Amber Kell, $0.99
Fantasy Romance, 2017
Based on the copyright information, it seems like Amber Kell’s Keeping Dallas first came out in 2012, and this version is either a reissue or a revised version. At any rate, I haven’t read the previous version, so I can’t tell you whether you should read this if you already had the 2012 version, sorry. I can’t read everything, even if I want to, sigh. You should see my huge, messy pile of yet-to-be-read books.
Anyway, this is a werewolf story. Dallas Ballin (yes, I didn’t make that name up) is part of a pack, but he has a dilemma. He is a submissive – aren’t they all? – but the only Master that makes him howl at the moon is a human, Laurence.
This close to the full moon, Dallas struggled with his submissive side. He might not be an alpha wolf, but his inner beast knew he could take down an average human and he didn’t like anyone near his master who might be a threat. Luckily, Master Laurence didn’t have an average bone in his body, and even though he didn’t know of Dallas’s feral nature, Laurence had no difficulty bringing his submissive to heel.
Now, if you are anything like me, you may be thinking, “Ooh, a human and a wolf – this may lead to some interesting dynamics!” Unfortunately, Laurence is actually a sorcerer with woo-woo powers, so yeah, the dynamics in this one is a very familiar one. It also comes complete with the eye-rolling premise of the submissive having been sexually abused before, although naturally it doesn’t bring up the possibility of the reverse: if a submissive is the product of sexual abuse, then the dominant must be the product of being a sexual abuser. No? This premise has always had its unfortunate implications, and I’m continuously bewildered by how authors claiming to be champions of sex positive stories often include this premise without batting an eyelid.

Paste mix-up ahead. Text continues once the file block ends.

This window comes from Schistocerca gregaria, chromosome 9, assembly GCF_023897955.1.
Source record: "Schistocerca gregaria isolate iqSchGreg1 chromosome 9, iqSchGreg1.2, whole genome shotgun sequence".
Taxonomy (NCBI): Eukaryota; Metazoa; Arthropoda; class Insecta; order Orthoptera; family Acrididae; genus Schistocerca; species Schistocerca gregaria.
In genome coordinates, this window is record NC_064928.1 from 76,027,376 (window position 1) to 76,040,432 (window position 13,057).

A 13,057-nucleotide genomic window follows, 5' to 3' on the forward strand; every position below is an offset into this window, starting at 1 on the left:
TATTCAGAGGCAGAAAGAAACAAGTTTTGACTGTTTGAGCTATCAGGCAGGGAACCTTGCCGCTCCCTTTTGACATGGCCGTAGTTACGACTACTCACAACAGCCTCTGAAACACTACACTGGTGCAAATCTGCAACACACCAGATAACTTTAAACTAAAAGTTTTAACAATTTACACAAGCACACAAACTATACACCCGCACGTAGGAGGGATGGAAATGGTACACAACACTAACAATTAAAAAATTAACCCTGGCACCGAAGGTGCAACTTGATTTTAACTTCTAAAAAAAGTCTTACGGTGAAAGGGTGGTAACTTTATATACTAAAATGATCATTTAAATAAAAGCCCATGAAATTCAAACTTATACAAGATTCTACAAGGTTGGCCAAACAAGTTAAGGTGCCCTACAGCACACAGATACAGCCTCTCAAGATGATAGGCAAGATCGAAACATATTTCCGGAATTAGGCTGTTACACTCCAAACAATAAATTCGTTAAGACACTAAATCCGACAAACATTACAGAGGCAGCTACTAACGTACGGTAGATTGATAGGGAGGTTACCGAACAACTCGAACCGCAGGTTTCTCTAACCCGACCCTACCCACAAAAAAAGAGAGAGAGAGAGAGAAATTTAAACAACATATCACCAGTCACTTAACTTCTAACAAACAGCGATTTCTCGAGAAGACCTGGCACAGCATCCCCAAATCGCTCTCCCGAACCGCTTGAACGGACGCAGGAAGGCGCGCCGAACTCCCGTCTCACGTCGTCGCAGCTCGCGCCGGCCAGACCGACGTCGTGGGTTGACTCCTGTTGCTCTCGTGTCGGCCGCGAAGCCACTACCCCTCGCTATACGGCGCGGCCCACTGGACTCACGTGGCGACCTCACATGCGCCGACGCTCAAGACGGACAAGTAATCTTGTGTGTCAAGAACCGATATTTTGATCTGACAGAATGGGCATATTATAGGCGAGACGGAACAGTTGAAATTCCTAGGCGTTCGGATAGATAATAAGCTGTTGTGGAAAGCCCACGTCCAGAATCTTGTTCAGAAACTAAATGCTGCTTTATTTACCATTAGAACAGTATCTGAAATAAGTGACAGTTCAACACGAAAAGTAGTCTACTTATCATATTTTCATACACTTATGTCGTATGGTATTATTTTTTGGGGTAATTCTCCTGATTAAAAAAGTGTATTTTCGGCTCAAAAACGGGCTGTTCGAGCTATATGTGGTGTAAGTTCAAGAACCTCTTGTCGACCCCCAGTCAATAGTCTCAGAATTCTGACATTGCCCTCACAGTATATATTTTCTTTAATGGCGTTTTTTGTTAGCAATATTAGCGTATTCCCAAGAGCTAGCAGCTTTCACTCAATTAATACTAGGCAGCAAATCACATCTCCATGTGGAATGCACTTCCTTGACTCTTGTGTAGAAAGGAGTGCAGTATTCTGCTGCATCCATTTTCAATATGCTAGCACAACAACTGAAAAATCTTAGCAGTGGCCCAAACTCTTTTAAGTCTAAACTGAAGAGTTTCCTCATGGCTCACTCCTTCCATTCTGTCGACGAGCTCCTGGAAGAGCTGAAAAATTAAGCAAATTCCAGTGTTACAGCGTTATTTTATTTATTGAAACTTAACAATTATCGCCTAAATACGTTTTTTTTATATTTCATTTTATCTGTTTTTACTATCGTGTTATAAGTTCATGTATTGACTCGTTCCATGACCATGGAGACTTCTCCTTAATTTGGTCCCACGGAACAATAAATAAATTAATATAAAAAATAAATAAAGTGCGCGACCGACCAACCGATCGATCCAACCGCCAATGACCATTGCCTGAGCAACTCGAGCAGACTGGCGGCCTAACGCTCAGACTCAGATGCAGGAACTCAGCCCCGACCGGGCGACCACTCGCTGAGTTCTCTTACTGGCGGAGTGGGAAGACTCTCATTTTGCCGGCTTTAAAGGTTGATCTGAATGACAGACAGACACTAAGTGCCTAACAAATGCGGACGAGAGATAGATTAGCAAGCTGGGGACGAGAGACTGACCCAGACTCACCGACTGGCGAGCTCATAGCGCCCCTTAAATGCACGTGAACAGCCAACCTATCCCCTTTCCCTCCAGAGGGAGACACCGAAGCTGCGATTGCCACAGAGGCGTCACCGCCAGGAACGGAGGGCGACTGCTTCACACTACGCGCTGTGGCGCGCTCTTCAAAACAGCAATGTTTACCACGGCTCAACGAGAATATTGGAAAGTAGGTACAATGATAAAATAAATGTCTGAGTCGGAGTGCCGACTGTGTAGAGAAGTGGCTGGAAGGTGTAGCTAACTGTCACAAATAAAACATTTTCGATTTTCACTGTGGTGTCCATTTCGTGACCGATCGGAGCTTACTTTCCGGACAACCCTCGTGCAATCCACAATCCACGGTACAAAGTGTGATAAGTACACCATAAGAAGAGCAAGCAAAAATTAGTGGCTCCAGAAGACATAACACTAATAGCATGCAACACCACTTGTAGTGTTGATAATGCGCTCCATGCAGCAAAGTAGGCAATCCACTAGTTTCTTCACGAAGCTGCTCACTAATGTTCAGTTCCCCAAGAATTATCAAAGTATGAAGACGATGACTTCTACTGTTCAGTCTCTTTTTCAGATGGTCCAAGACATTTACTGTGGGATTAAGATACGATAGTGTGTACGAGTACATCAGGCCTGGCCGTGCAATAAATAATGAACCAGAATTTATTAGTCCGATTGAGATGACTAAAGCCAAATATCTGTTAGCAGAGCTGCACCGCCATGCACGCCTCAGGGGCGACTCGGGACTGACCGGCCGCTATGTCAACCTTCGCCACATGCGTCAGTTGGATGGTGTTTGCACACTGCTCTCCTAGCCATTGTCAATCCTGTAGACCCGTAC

The author also kind of cheated here. Despite having a dominant and a submissive in a coupling, the sex scenes are actually vanilla in nature – BDSM for toddlers and people who want to imagine themselves purveyors of adventurous erotic stories but actually don’t want to read those frightening stuff.
Keeping Dallas is a thoroughly wasted opportunity. If Laurence had been fully human, if there were an actual story other than two people moping and whining as part of their foreplay, this may be an interesting story. As it is, this is a generic, forgettable by-the-numbers baby’s first BDSM story. If the two men had been wholly human, this story would still work with some minor adjustments. Why even bother with the wallpaper fantasy premise in the first place?